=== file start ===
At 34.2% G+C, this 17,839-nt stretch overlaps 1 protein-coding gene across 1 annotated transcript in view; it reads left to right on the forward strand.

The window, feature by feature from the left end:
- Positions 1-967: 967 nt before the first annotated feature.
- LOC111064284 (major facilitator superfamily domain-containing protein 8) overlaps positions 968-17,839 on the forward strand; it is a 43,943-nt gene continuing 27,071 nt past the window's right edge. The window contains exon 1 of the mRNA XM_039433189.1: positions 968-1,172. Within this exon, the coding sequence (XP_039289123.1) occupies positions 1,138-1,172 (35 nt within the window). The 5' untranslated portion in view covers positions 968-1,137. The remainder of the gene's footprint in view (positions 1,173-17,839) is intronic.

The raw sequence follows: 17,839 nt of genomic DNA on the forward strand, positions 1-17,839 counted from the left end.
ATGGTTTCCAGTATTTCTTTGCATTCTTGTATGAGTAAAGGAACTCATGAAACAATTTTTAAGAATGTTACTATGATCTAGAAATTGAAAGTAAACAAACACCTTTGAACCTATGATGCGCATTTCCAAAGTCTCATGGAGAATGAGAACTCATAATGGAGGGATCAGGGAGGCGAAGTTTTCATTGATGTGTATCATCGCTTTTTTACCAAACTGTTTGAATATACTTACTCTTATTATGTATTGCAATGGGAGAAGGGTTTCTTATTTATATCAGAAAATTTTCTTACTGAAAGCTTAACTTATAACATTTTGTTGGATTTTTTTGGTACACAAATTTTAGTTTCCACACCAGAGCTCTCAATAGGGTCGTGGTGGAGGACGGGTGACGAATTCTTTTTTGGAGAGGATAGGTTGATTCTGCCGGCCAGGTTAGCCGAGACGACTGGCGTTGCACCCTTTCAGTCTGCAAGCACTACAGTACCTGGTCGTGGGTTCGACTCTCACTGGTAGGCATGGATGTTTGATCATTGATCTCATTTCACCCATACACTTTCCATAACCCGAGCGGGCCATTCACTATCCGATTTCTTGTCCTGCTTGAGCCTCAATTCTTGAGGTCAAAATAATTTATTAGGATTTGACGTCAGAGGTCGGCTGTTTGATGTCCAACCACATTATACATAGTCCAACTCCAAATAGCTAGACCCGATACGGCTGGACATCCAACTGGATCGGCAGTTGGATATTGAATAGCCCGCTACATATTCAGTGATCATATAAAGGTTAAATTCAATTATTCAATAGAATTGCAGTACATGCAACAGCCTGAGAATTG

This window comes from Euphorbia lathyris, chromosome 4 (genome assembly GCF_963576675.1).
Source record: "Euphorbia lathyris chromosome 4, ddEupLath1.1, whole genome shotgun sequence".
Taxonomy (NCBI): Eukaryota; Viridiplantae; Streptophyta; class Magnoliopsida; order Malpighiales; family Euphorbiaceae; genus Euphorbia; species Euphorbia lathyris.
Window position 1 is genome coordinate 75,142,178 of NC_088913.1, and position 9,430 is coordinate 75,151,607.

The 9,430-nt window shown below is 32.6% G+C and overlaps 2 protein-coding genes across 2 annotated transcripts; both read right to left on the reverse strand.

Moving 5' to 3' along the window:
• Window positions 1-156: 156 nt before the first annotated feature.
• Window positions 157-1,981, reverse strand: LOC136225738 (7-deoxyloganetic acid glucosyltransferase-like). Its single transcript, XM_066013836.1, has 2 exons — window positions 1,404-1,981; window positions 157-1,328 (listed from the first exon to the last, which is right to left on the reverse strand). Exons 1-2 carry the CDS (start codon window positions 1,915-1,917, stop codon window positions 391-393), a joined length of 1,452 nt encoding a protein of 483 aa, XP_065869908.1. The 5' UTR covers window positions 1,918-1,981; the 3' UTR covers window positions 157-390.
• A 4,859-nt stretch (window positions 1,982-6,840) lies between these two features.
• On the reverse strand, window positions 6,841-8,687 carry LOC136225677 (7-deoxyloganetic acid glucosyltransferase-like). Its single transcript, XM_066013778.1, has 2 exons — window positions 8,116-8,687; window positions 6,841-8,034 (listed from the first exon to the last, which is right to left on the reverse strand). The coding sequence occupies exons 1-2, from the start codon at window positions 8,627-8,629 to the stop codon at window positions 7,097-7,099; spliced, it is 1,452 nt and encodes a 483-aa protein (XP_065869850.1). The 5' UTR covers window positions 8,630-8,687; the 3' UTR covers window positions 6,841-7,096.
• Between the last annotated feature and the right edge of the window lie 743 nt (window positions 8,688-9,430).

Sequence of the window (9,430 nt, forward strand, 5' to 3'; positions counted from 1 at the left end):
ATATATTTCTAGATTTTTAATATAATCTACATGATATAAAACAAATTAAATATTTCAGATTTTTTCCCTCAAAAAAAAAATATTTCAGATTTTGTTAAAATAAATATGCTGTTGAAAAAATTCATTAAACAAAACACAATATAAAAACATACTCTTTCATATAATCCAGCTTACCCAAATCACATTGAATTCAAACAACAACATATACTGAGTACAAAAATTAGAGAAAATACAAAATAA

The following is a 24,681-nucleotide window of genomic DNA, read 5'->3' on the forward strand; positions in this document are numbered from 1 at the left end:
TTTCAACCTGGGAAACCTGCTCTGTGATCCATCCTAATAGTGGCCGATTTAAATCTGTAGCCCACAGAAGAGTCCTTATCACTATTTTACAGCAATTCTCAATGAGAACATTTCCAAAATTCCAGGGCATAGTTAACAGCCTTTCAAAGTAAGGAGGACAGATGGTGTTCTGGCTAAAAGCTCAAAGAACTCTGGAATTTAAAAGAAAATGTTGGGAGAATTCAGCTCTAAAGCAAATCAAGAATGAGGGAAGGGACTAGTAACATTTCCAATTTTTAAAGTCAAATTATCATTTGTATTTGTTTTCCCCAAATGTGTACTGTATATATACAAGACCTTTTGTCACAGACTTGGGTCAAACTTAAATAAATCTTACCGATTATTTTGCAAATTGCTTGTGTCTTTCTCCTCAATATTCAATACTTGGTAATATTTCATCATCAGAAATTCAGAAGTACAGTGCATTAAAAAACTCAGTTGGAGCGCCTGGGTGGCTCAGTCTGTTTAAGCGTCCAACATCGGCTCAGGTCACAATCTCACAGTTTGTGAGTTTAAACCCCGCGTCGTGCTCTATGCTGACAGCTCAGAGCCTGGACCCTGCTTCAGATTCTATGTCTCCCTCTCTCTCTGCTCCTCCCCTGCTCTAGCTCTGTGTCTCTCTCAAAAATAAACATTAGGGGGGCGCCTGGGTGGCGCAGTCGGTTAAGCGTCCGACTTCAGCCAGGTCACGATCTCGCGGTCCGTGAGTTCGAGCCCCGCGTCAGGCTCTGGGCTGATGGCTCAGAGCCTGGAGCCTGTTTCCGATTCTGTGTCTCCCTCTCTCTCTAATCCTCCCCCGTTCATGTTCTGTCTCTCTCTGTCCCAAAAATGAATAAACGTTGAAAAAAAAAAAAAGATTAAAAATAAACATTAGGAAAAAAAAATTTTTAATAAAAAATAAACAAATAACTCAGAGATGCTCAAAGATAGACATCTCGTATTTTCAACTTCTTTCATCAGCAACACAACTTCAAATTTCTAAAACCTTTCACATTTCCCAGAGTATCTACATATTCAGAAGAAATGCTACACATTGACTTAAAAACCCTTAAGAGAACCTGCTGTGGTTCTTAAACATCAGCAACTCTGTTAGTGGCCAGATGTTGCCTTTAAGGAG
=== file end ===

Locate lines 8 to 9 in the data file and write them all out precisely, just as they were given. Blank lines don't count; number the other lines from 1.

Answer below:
Source record: "Euphorbia lathyris chromosome 4, ddEupLath1.1, whole genome shotgun sequence".
Taxonomy (NCBI): Eukaryota; Viridiplantae; Streptophyta; class Magnoliopsida; order Malpighiales; family Euphorbiaceae; genus Euphorbia; species Euphorbia lathyris.